It’s worn and has few scratches but nothing too serious, except for the bridge as mentioned before. I changed the machine heads to Wilkinson WJ28NGD open gear in gold, the original ones were in gold too but most of it had worn off and on top of that they were really heavy. I love all the abalone binding and the hexagon inlays in the ebony fretboard. I’m so gay for bling on guitars, the more the better, perhaps I’m the Liberace of guitars.
As soon as I got the guitar I removed the fret, lowered the bridge by sanding it down and then I cut a proper saddle slot. Apparently the top of the bridge is rosewood on an ebony base so I had to paint the top black to match the rest. The bridge works fine but I’m not happy with how it looks so I will try my best to carve a new one in ebony and replace it.
The fist video is with the old makeshift rosewood bridge that the guitar came with, the second video is with the new ebony bridge that I carved myself from scratch, you can read about it here.
K. Yairi YW-1000 Made in Japan 1973, Taken from my Instagram
I did it, finally I found myself a K. Yairi YW-1000. This has been a goal of mine for years, or at least since October 2013. You never see them for sale in Europe and to buy one from the US or Japan would set you back at least $1500-2000 plus import taxes and the risk that it gets confiscated in customs, some countries are really picky about Brazilian rosewood crossing their boarders. This K. Yairi YW-1000 was made in the 48th year of Emperor Shōwa, meaning 1973, I love the Emperor based serial numbers. I will write a lot more about this guitar when I got it all set up, I need to re-glue the bridge first.
I recently had my friend Rafa’s little Martin 000-15M over for a set up. I didn’t have to do that much to it, just adjust the trussrod and file down the saddle a bit to get the action down. I realised that I have completely mixed up the Martin sizes, I always thought that the 000 was smaller than the 00, apparently it’s the opposite. That means that my dad’s old Levin LT-16 is a copy of a Martin 000, at least size wise, and not a Martin 00. It could be good to know next time I’m looking for some old guitar and they refer to it as being 000 sized, smaller than that is probably not for me. I don’t like jumbo guitars, but I do like the bass response of a good dreadnought sized guitar, and I think that anything smaller than a 000 would most likely sound like a parlour guitar in my ears. These Martins 000-15M have a pretty descent bass response for their size, I guess because of the shape and the all solid Mahogany construction. It’s a beautiful looking guitar, very light and easy to play and with a warm nice sound that I can highly recommend to anyone looking for a new guitar.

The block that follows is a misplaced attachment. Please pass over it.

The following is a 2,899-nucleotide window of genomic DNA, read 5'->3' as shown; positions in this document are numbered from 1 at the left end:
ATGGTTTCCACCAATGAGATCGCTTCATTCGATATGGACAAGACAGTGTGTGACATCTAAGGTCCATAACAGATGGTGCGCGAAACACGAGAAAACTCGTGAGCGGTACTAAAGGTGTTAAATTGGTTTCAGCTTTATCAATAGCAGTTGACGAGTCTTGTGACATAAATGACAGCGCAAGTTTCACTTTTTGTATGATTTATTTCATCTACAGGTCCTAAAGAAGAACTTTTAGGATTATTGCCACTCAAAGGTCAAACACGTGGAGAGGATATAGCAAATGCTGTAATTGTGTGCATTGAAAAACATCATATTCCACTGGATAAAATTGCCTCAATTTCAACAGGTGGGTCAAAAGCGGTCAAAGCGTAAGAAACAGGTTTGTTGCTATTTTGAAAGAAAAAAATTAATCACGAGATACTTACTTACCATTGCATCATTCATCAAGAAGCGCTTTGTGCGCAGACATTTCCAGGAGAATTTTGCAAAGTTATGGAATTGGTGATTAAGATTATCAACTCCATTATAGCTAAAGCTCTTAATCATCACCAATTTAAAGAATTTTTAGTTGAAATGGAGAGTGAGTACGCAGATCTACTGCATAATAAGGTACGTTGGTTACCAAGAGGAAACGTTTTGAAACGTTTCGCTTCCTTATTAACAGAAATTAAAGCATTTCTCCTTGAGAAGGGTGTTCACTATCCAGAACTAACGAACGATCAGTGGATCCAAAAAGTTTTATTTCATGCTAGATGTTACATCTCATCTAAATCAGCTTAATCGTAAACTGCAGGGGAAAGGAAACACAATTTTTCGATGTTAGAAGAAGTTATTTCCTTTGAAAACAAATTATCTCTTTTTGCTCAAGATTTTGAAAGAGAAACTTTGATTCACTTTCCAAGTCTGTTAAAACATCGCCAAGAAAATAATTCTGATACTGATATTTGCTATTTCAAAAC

Even though I love the Louvin Brothers I have to say that this must be the ugliest guitar I’ve ever seen. Satan is Real is a great album but the cover is just not good enough to put on a Martin, just look at the devil. I could have bought it for the kitsch value and because I like Ira and Charlie, but not for $4,666.00. I found it in the Martin Guitar Anthology eBook that I posted earlier. You can read more about the guitar here Martin D-28 Louvin Brothers.
The Fretboard Journal’s Martin Guitar Anthology eBook After nearly ten years of publishing, the FJ has amassed quite an array of stories featuring iconic Martin guitars and Martin artists. We decided to partner with Martin to share some of these great stories once again (a few have been out-of-print for years now). Included are the full-length (and, in some cases, out-of-print) features on Tony Rice, David Crosby, Loudon Wainwright III and many others. We’ve also included the latest edition of Martin: The Journal of Acoustic Guitars, their in-house magazine filled with more Martin tales. We hope you like this eBook anthology and stay tuned for future editions featuring your favorite brands and artists.